Every year at this time, the sounds of coughing, sneezing and nose blowing fill the air as our co-workers, children, and complete strangers in the grocery store spray tiny microscopic droplets of a killer virus all over the doorknobs, faucets, and carts. Get ready folks … influenza season is officially here and you know what that means—it’s time for your annual flu shot.
I think you’ve heard the alarming statistics. Every year, approximately 14 billion people die from the flu, 10 million become sick enough to require a hospital stay, and 3 million still show up for work and infect the rest of us who are innocently working on our computers, unaware that their tiny germs are flying around us like little invisible mosquitoes.
As a result, everywhere we go these days, Nurse Ratchett is lurking in the shadows awaiting our arrival with a long needle and an evil smile. I visited my doctor a couple of weeks ago with an infected hangnail and before I could get over the shock of the numbers on the scale when she weighed me, Nurse Ratchett had pushed up my sleeve, rubbed my arm with alcohol, and injected me with what she said was a “dead virus.” I just have one question: How do they know the virus is really dead?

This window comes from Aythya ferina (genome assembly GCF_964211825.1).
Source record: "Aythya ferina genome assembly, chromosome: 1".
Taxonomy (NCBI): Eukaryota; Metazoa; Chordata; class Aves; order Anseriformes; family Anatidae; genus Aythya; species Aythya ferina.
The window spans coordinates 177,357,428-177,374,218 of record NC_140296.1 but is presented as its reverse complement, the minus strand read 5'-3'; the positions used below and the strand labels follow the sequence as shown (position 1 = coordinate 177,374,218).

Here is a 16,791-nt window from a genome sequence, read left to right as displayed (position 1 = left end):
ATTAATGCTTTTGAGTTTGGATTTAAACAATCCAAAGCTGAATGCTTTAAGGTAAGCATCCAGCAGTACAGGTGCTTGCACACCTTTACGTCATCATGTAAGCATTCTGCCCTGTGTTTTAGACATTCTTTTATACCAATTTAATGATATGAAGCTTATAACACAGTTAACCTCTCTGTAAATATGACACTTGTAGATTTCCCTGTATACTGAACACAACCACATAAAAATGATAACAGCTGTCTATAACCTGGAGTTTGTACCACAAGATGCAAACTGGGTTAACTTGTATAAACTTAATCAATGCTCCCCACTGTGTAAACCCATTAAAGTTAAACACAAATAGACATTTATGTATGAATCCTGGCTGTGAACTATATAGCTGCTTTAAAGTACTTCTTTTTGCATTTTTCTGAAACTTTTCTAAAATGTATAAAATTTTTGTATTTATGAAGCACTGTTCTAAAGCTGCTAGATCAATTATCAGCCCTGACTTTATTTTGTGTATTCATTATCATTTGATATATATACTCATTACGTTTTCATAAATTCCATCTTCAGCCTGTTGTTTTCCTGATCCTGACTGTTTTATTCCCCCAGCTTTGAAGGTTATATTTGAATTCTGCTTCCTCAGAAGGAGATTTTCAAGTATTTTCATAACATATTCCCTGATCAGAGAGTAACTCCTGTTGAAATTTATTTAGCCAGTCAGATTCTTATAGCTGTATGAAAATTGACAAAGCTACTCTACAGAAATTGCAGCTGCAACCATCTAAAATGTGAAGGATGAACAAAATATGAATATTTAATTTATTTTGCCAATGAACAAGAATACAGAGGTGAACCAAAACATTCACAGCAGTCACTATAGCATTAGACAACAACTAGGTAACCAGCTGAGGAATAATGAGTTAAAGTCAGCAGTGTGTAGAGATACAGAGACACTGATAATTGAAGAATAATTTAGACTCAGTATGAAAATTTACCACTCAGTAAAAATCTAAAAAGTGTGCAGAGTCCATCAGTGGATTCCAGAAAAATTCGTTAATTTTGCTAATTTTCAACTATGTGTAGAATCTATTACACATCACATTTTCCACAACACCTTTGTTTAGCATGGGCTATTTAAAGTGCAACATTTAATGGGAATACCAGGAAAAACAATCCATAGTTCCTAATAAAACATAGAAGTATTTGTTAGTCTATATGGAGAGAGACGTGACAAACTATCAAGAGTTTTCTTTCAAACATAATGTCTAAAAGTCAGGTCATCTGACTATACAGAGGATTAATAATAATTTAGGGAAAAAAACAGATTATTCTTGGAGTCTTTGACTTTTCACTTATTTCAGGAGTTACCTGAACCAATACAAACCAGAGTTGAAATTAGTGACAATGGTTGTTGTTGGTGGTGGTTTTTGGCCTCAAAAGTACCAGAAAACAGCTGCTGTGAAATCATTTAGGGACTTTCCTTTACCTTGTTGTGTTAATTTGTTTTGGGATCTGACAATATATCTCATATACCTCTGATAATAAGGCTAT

I’ve heard lately that flu shot clinics are popping up everywhere. Fans attending a high school football game in California will be able to get a flu or pneumonia shot in the high school parking lot before kick-off. Advertisements are written with creative flair. Get a pedicure and flu shot and receive a free sugar scrub. Go to the movies and get a flu shot while you’re waiting in line for popcorn. Drive to the pumpkin patch with your kids and while you’re feeling your way through the dark haunted house, one of the ghouls will inject you before you can scream, “I HAD ONE OF THESE SHOTS ONCE AND I GOT SICK RIGHT AFTER WITH THE FLU—THEY DON’T WORK! The possibilities are endless.
At our house every flu season, it never fails. Immediately after I share a drinking glass with one of my children, they announce, “I feel hot and I have a sore throat!” I rush to the sink, wash my lips and my tongue with hand sanitizer, but it’s too late. As a result, in recent years, I’ve stood in line at the local grocery store to get my own flu shot and just as the nurse jabs the needle in my arm and informs me that it takes the flu shot two weeks to begin warding off the virus, one of my kids grabs their throat and says weakly, “I don’t feel good.”
Sometimes no matter what you do in life, you just can’t prepare for everything.
Enjoy this video courtesy of the David Letterman Show.